When a marketing agency, for example, posts a job for a data scientist, rather than a marketing analyst or something domain-specific, what I often see as the motive for doing so is the desire sophisticated methods to be applied (sometimes inappropriately for the task at hand), or some sense of “modernizing” or “gaining insight” generally. The expectation varies, though. Sometimes, it seems that folks are after a generalist, someone who will wear many hats and just kind of do something with the data. In this sense, they might want a data scientist for what it means: someone with a bank of technical skills and methodologies at hand, who will ultimately need to learn the domain (but that’s usually easier to teach than the skills of thinking analytically and understanding technology).
Sometimes this could be narrowed down to looking for a data engineer, an analyst, or someone to answer complex questions. In those cases, the role is not for a scientist at all, but a builder, or a journalist. That’s not to devalue those roles in any way, but they don’t deserve to be lumped into something that confuses what they do well.
At any rate, what you get when you seek a generalist is someone who can do the work, perhaps quite well, but is probably some ways away from thinking critically about the data they get or how to best wield it in service of the organization’s goals.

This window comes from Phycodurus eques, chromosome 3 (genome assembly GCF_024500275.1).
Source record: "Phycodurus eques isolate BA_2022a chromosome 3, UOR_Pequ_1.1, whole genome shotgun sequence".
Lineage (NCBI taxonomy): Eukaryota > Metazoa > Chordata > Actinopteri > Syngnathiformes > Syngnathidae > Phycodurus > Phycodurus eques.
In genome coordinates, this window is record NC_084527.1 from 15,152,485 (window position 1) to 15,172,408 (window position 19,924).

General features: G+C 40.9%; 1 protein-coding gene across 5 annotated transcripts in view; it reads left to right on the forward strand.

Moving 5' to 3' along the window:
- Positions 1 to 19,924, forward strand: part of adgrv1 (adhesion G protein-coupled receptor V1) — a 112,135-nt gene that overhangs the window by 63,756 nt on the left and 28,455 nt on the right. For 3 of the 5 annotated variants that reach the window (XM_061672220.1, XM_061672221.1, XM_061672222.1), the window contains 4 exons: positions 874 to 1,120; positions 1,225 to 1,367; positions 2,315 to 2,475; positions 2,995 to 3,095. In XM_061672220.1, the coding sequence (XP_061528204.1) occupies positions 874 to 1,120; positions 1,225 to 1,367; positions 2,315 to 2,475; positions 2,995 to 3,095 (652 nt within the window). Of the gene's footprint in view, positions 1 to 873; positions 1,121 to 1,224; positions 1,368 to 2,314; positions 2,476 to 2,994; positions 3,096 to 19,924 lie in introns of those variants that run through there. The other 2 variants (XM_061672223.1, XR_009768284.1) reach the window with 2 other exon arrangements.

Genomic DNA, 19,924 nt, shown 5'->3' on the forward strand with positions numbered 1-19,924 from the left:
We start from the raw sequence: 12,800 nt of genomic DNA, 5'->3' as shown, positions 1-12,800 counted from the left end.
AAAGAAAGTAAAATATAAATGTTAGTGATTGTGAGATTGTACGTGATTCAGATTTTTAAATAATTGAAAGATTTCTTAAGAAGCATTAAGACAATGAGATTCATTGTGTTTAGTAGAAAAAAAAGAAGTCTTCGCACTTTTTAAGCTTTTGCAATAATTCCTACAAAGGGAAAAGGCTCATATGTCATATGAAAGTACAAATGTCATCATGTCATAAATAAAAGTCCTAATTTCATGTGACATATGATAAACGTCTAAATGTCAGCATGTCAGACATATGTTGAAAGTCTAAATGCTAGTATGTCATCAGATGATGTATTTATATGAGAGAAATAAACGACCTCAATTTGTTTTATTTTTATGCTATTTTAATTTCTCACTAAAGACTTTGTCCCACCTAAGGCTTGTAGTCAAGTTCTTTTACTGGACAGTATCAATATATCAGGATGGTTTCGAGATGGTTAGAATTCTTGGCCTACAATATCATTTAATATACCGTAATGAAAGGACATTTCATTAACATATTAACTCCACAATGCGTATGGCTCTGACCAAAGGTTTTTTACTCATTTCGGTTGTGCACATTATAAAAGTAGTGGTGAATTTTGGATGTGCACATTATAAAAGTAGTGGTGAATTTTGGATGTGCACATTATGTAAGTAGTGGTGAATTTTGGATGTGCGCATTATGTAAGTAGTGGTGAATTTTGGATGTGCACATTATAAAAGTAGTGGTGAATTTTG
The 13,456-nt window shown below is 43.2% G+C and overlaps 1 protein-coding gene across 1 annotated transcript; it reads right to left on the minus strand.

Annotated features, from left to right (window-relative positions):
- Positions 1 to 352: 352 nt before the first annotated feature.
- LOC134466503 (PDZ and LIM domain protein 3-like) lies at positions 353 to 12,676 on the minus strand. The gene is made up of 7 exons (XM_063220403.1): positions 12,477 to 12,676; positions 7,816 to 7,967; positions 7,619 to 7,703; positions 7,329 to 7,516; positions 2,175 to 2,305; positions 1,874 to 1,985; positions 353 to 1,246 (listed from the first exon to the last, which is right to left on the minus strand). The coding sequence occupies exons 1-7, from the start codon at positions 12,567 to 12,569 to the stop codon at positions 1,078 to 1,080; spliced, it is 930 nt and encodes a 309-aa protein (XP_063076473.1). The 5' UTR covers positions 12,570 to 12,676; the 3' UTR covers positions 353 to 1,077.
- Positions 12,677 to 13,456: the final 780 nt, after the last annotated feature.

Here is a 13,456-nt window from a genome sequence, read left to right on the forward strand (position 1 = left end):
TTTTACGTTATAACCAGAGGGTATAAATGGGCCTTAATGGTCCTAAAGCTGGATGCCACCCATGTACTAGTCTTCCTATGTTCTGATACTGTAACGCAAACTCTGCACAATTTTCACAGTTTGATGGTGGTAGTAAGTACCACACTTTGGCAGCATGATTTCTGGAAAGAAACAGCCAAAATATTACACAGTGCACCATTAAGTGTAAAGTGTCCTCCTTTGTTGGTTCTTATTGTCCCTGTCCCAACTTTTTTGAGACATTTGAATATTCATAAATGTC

This is the reason, as Tim rightly points out, that general data science all-in-one software solutions are typically ineffective. They don’t have the conceptual knowledge required to understand and question the incoming data, and to be able to choose a goal, like identifying a question that’s worth answering, or a change that would hypothetically improve outcomes.
When the expectation is for an expert in domain-specific analysis, things are different. This kind of person may have some or all of the data science techniques mastered, but they are well-versed in a particular kind of data, what it means, where it is biased, and how to work with it. But posting a job opening for a ‘Data Scientist’ isn’t really going to attract that kind of talent, and a person in that role with the title ‘data scientist’ is obscuring the most valuable aspects of their fit in that role. That’s where I most object to the use of the term, not because it’s wrong but because it’s not particularly clear or helpful.
I am not advocating for eliminating the term altogether, but amidst the hype of new technologies and the promises companies offering them make, it’s important to keep in mind that there’s a difference between someone who can practice a specific science, and someone who is ready to learn one. There is value in both. There’s also often a price difference between them. But it’s not fair to either to confuse this.
Tim wrapped up his article saying that we should not “kid ourselves into thinking that . . . we are mere months away from truly ‘doing’ data science simply by asking Siri to build us a model.” A point I want to add is that we shouldn’t kid ourselves into thinking that we are getting the right output, or reliable answers to questions, if we ask just any human who is good with data.
Image credit: Original photograph by Colin Temple